AGF Weekly Perspectives – November 27th Update

Author: Portfolio Specialist Group

November 27, 2017

“A recap of last week’s top economic news and what’s to come”

Weekly Market Review

Canadian retail sales disappoint

  • Canadian retail sales disappointed in September. Retail sales rose 0.1% in September, after dropping 0.1% in August. Expectations were for a 1% gain during the month. Automobile and clothing sales fell, while higher gasoline station receipts were supported by rising gas prices.
  • Receipts for retailers have been flat over the past four months, following one of the strongest years on record, suggesting that the strong economic impact from consumption during the first half of the year will cool during the second half. Economic activity is expected to slow to a 1.8% annualized growth rate during the third quarter, following 4.5% recorded during the second quarter.
  • Cooling growth and the fact that the Bank of Canada has already raised rates twice this year should place the central bank on hold until the spring of 2018.

Mixed U.S. economic data

  • U.S. existing home sales rose more than expected in October as hurricane-related effects dissipated. The ongoing shortage of housing has pushed prices higher and beyond the reach of some first-time buyers, which remains an obstacle going forward. Existing home sales climbed 2.0% in October to a seasonally adjusted annual rate of 5.48 million units.
  • Durable goods orders were weak last month, following three strong months of gains. Overall orders for durable goods fell 1.2% in October due to a decline in demand for transportation equipment. New orders for U.S.-made capital goods for non-defense capital goods excluding aircraft, which is watched to gauge business spending, fell 0.5%. Still, core capital goods orders rose 4.4% over the year.
  • Surveys of American companies showed that businesses grew at the slowest pace in four months in November. The IHS market manufacturing PMI declined to 53.8 in November, from 54.6 in October. The services PMI also fell, to 54.3 from 54.6 in October. Still, both indices are still in expansion territory and are broadly in-line with GDP growing at an annualized rate of just over 2%.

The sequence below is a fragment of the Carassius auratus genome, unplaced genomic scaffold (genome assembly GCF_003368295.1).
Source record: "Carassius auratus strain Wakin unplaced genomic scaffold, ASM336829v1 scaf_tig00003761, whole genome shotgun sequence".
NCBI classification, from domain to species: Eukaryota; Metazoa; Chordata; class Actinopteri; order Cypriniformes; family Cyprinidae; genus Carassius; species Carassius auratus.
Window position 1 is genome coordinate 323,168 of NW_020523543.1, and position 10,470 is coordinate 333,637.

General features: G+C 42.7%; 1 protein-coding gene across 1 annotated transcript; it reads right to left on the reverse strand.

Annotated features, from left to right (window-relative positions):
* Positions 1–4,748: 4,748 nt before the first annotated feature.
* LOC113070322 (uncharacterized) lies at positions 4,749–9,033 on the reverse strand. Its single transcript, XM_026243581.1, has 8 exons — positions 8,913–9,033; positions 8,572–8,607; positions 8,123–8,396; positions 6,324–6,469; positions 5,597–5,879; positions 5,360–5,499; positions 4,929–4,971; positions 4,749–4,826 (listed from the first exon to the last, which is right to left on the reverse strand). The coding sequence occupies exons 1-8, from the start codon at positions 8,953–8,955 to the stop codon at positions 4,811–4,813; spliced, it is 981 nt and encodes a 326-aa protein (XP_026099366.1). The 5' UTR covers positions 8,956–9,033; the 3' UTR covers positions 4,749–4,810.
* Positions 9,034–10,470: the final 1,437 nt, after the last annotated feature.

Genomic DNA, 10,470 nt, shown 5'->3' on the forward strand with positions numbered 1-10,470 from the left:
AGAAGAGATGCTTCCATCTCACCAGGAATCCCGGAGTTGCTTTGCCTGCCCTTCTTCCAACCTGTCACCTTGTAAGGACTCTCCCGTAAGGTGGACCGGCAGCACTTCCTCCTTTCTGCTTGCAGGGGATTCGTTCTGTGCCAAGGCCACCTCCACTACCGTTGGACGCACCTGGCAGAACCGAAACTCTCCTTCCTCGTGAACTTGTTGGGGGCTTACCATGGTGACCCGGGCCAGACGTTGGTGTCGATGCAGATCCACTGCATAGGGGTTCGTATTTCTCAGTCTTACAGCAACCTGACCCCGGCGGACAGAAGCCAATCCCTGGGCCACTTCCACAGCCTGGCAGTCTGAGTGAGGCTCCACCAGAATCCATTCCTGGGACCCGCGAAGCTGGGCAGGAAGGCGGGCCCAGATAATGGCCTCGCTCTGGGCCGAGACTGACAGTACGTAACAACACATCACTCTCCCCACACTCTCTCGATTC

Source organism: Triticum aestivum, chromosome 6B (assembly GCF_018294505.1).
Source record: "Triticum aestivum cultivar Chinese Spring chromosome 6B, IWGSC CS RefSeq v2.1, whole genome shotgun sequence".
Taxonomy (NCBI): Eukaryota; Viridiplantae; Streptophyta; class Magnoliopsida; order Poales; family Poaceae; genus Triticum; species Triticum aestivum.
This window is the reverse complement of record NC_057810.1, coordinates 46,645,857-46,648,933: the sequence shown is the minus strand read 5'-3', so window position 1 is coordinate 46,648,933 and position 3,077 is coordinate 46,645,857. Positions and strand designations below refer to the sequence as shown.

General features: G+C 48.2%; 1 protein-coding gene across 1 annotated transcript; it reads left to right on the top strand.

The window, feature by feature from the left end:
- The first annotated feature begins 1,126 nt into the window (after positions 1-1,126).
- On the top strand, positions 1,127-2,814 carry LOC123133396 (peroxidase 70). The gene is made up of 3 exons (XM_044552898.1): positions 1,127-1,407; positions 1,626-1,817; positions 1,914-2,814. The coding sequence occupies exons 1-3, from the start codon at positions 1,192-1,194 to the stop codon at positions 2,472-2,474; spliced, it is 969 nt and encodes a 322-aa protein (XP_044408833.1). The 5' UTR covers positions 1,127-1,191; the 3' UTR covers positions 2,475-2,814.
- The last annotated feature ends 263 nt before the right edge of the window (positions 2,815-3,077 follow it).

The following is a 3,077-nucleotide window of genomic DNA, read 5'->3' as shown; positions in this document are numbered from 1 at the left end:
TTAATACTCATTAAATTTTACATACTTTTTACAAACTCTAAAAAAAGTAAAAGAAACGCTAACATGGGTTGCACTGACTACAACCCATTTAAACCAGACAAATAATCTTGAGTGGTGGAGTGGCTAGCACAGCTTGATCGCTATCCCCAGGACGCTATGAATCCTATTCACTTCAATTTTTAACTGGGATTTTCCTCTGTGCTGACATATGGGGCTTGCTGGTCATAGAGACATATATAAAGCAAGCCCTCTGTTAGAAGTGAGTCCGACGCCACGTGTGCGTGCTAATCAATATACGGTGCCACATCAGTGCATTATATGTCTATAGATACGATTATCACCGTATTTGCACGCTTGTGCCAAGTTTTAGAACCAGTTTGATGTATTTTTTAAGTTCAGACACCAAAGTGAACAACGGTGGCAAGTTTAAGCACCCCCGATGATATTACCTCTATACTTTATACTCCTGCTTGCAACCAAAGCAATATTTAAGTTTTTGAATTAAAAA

Eurozone economy continues to shine

  • The eurozone showed continued strength in October as both the services and manufacturing industries performed stronger than even the most optimistic expectations. Broad-based strength helped support factory activity, which had the second strongest month in the index’s history.
  • The IHS Markit composite flash PMI jumped to 57.5 in November, the highest since April 2011. As well, a business index rose to 56.9 from 56.6 during the prior month, close to a seven-year high.

Other economic news

  • The U.S. Federal Open Market Committee minutes from its October 31 – November 1 meeting indicated that Committee members maintained a positive view on growth, including a strong labour market, consumer spending and manufacturing. There was disagreement on the pace of inflation, though there was agreement that the pace of growth could improve if tax reform is passed. The Committee also stated concerns about financial market prices, which they felt were getting out of hand and potentially poses risks to the economy.
  • Japan’s manufacturing sector grew at its fastest pace in more than three years in November. The Nikkei-Markit Manufacturing PMI rose to 53.8 in November, from 52.8 in October, the fastest pace since March 2014. New orders increased strongly as businesses have benefited from the weaker yen. However, due to the weak yen and higher materials prices, cost pressures have increased as input price inflation increased to a 35-month high in November.

What’s to come

  • In Canada, October’s employment report will be released on Friday as well as GDP data for September and Q3. In the U.S., third quarter GDP will be released on Wednesday, while a second reading of November’s manufacturing report will be released on Friday. In the eurozone, key data on inflation will be released on Thursday, as well as the employment report, while manufacturing data will be released on Friday. In China, manufacturing and services data will be released on Wednesday.

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The contents are provided for informational and educational purposes, and are not intended to provide specific individual advice including, without limitation, investment, financial, legal, accounting or tax. Please consult with your own professional advisor on your particular circumstances.

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